NFL Could Consider Future N.Y. Area Super Bowl, While Other Cold Markets Want A Shot
As snow blanketed the N.Y. area yesterday morning, the "question became whether Super Bowl XLVIII -- with its interstate planning, its transit issues, its security measures and its climate -- had been successful enough that the NFL would consider trying it again," according to Jared Diamond of the WALL STREET JOURNAL. NFL Commissioner Roger Goodell said, "We had a couple things that obviously we will review and try to improve on. But, overall, I think the event was tremendously successful." As the snow accumulated yesterday, "about 40% of scheduled flights" into and out of LaGuardia and Newark airports "were canceled." At JFK Airport, "about 20% of flights were grounded." The timing of the storm "underscored the risks associated with awarding the Super Bowl to a cold-weather city." Had the snow "arrived on Sunday, for instance, the public-transportation snarls that had some ticketholders overheating at the Secaucus rail station on Sunday would presumably have been much worse" (WALL STREET JOURNAL, 2/4). In Miami, Adam Beasley notes because of yesterday's snowfall, "league power brokers, deep-pocketed sponsors and run-of-the-mill football fans all struggled to make it home." In all, "roughly 600 flights" originating in the greater N.Y. area yesterday had been canceled as of 6:00pm ET. But in the big picture, the NFL "was incredibly fortunate." Had the storm "hit just 12 hours earlier, untold thousands of game attendees would have struggled to get to MetLife Stadium -- if the game was held Sunday at all" (MIAMI HERALD, 2/4). CBS's Jason La Canfora said, “The snafus of people getting out of town ... maybe cast a little bit more of a negative light on it, but they have enough that they can sell the sponsors. There will be a clamoring, I believe, in the business community to do this again" ("Rome," CBS Sports Network, 2/3).
TRULY A GAME OF INCHES: N.Y./N.J. Super Bowl Host Committee President Al Kelly said of just missing the snowstorm on Sunday, "It's a nice non-problem." He added, "If this storm was (Sunday), the views of people and their memories would have been different." On Long Island, Neil Best writes Super Bowl week "will be recalled for what mostly was a well-received operation." Kelly also "praised the scene on Super Bowl Boulevard." He said, "It was just phenomenal amounts of people all seemingly orderly and engaged and having fun, but really a sea of people" (NEWSDAY, 2/4). But L.A. Times columnist Bill Plaschke said the NFL "got so lucky with the weather." The league should "count their blessings, get out of town and never come back." ESPN's Bomani Jones said, "You can't keep having these Super Bowls that require you to look in the Farmer's Almanac to try to figure out if you’re going to be buried I snow. The margin of error on this was 10 hours and they got this lucky" ("Around The Horn," ESPN, 2/3).
ONE & DONE? In N.Y., Mike Vaccaro writes Super Bowl Boulevard was "a wonderful destination spot, and just about everyone who visited had a fun day." Vaccaro: "The question should really be this: Do we want it back? Because clearly we don’t need it back." All the "good vibes generated by the novelty of having the Big Game in the big town were probably frittered away by two simple snafus: the horrible chaos at the Secaucus Junction Sunday, and the snow that blanketed the city Monday and wound up canceling scores of flights home for thousands of visitors" (N.Y. POST, 2/4). SPORTING NEWS' Vinnie Iyer wrote for the NFL's largest market, "once is enough." The N.Y. area "simply can't make up for the fact" that it is "just too big." N.Y. is the "kind of place that renders a beast such as the Super Bowl insignificant" (SPORTINGNEWS.com, 2/3). Sports On Earth's Will Leitch said, "Most of my friends in New York did not even notice the Super Bowl was going on. When it is in Indianapolis or it’s in Arizona, it takes over the town and here, it was like, ‘Oh, that’s right, another reason not to go to Times Square’” ("Crowd Goes Wild," FS1, 2/3).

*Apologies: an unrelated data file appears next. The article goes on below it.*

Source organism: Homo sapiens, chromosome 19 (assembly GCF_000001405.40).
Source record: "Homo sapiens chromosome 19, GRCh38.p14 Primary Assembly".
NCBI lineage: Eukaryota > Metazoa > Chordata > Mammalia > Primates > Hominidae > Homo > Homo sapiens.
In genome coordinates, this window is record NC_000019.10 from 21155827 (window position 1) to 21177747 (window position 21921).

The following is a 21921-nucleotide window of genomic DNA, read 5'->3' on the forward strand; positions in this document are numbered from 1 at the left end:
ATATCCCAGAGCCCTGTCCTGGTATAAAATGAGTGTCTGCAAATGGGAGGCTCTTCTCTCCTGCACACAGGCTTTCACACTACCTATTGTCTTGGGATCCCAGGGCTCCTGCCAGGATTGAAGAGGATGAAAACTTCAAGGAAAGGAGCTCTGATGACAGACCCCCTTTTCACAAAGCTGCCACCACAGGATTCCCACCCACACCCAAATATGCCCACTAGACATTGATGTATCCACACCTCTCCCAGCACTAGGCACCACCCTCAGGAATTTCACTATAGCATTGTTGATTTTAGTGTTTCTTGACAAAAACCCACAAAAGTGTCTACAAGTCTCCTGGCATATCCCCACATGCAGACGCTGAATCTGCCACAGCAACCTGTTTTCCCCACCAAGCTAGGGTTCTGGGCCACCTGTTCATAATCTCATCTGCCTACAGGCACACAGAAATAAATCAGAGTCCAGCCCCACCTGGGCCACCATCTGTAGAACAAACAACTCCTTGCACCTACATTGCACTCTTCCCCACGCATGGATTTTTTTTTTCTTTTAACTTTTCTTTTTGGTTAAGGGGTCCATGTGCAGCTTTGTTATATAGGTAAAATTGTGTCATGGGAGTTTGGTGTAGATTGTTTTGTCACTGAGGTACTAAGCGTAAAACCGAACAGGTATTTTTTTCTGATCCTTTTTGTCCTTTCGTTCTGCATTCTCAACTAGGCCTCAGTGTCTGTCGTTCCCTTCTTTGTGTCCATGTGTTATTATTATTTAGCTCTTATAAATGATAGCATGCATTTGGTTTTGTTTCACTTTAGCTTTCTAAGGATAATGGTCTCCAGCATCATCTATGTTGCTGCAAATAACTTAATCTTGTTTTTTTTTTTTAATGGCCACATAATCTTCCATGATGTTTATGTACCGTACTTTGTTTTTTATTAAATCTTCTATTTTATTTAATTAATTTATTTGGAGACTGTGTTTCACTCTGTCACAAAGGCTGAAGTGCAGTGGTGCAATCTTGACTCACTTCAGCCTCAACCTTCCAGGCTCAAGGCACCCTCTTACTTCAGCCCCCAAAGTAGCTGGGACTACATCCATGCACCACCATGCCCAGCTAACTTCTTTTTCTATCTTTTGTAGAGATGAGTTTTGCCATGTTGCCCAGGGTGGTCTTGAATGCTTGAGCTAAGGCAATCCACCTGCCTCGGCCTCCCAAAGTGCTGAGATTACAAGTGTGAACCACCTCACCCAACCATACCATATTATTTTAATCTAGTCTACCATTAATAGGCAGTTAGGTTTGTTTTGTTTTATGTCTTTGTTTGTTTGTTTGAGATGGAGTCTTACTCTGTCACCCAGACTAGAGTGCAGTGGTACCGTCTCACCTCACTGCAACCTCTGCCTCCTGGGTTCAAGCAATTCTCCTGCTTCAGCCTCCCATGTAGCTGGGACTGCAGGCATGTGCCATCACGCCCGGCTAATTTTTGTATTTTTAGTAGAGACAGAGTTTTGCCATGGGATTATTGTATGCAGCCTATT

WE WANT NEXT: The AP's Rob Maaddi wrote NFL owners in other cold-weather cities are "sure to be lining up to try to bring the Big Game to their stadiums," but '19 will be the next chance for an outdoor Super Bowl in a cold climate. Chicago Mayor Rahm Emanuel "has already begun lobbying" Goodell on behalf of the Bears (AP, 2/3). In Boston, Ben Volin writes the city will "host a Super Bowl sooner rather than later." N.Y./N.J. did "a lot of favors for Boston, Philadelphia, Washington, Chicago and Denver." Volin: "Don't be surprised if Pittsburgh, Kansas City, Baltimore and Nashville want in as well" (BOSTON GLOBE, 2/4). ESPN's Tony Kornheiser said the NFL "of course" will hold another cold-weather Super Bowl because this game was a "enormous success." It was the "most-viewed Super Bowl of all-time," and NFL team owners "got to spend a bunch of days in New York City which is the economic engine of the country." He said the NFL will go "to powerful cities" like Boston and DC for another cold-weather Super Bowl "once every four or five years" ("PTI," ESPN, 2/3). But in Chicago, Rick Telander notes Soldier Field with a capacity of 61,500 is "the second-smallest outdoor NFL stadium." There is "no way Soldier Field as presently constructed will get a Super Bowl" (CHICAGO SUN-TIMES, 2/4).
INDY GETTING READY FOR ANOTHER TRY: Indiana Sports Corp. Senior VP/Strategy & Operations Susan Baughman said that Indianapolis "could expand the footprint and activities in its own Super Bowl Village if given the chance on center stage again." She said, "We spent a lot of time on Super Bowl Boulevard. [N.Y.] had a lot of the activities that you saw in our NFL experience indoors, but they took those outdoors." Baughman added that Indianapolis' bid committee has "secured pledges from corporate partners for more than half" of the $30M its leaders hope to raise (INDIANAPOLIS STAR, 2/4).